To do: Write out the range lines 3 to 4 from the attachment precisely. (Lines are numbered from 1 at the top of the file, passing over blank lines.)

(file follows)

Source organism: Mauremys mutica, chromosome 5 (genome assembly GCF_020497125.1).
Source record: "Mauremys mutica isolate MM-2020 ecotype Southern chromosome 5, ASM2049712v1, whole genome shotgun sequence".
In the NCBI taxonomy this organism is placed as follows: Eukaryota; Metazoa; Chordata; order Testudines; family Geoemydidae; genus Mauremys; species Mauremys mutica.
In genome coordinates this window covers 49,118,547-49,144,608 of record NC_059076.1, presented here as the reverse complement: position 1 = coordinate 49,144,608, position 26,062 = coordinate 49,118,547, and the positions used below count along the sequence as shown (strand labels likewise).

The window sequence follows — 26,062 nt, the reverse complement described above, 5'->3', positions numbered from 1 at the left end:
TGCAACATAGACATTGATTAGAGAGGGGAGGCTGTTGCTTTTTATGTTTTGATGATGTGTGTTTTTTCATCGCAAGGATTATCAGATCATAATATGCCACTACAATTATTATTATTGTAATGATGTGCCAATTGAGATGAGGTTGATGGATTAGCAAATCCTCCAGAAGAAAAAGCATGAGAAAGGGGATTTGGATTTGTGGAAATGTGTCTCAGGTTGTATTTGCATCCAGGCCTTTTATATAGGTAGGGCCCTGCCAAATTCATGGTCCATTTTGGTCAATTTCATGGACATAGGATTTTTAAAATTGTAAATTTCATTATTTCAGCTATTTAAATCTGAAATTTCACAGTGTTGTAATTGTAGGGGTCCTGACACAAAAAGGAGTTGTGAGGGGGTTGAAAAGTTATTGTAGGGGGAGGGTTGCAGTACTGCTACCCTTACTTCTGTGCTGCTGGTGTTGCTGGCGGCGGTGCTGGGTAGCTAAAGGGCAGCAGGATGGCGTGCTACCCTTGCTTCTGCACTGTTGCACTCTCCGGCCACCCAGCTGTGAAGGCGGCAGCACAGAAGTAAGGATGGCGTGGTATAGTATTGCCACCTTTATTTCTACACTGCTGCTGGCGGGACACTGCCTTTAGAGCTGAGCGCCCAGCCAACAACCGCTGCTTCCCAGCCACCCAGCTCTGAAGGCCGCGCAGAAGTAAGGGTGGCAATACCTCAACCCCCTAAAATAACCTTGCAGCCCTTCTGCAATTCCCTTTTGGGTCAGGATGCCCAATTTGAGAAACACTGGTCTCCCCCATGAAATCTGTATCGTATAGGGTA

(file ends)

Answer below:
In the NCBI taxonomy this organism is placed as follows: Eukaryota; Metazoa; Chordata; order Testudines; family Geoemydidae; genus Mauremys; species Mauremys mutica.
In genome coordinates this window covers 49,118,547-49,144,608 of record NC_059076.1, presented here as the reverse complement: position 1 = coordinate 49,144,608, position 26,062 = coordinate 49,118,547, and the positions used below count along the sequence as shown (strand labels likewise).